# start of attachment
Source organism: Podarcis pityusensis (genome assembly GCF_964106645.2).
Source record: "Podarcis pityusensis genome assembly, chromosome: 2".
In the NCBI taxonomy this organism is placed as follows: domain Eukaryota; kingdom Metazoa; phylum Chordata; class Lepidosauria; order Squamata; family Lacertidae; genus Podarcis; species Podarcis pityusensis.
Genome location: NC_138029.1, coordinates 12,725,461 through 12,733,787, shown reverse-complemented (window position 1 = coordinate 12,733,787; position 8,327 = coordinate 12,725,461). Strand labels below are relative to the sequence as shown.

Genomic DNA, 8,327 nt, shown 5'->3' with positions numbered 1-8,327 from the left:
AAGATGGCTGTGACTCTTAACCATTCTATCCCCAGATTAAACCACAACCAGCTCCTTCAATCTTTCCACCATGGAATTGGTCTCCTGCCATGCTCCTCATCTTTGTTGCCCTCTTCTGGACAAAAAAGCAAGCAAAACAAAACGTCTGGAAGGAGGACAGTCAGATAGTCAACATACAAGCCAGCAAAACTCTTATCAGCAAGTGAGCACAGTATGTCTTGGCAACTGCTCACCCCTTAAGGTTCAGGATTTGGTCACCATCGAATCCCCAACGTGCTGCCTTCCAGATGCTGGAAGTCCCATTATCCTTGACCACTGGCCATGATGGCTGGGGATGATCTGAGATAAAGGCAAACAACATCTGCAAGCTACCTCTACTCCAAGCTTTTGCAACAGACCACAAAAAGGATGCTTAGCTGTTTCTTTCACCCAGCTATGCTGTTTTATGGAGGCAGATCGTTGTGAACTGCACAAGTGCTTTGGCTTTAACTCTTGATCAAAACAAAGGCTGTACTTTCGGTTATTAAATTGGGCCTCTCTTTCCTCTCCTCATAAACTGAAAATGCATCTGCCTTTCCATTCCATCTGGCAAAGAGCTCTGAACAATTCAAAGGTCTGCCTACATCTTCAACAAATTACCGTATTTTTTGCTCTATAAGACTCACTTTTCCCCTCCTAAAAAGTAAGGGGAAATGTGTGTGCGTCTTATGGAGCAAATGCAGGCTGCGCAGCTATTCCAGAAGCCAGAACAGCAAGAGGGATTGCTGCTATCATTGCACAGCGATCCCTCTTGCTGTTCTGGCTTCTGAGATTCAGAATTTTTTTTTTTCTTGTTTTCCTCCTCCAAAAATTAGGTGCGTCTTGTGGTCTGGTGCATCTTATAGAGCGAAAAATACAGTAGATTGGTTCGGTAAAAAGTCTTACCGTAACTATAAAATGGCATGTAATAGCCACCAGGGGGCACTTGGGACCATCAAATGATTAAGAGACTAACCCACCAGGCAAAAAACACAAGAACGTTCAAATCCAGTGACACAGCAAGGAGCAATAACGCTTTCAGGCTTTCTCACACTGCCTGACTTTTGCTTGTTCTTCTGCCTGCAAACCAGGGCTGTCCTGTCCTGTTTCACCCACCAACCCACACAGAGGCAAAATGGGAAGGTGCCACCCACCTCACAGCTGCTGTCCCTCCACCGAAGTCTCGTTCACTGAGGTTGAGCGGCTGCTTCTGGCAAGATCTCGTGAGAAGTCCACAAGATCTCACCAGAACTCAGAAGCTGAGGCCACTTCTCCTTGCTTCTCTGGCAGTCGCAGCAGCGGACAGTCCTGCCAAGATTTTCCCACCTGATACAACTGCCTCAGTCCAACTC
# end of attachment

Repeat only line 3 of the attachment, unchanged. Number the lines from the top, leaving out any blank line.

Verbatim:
In the NCBI taxonomy this organism is placed as follows: domain Eukaryota; kingdom Metazoa; phylum Chordata; class Lepidosauria; order Squamata; family Lacertidae; genus Podarcis; species Podarcis pityusensis.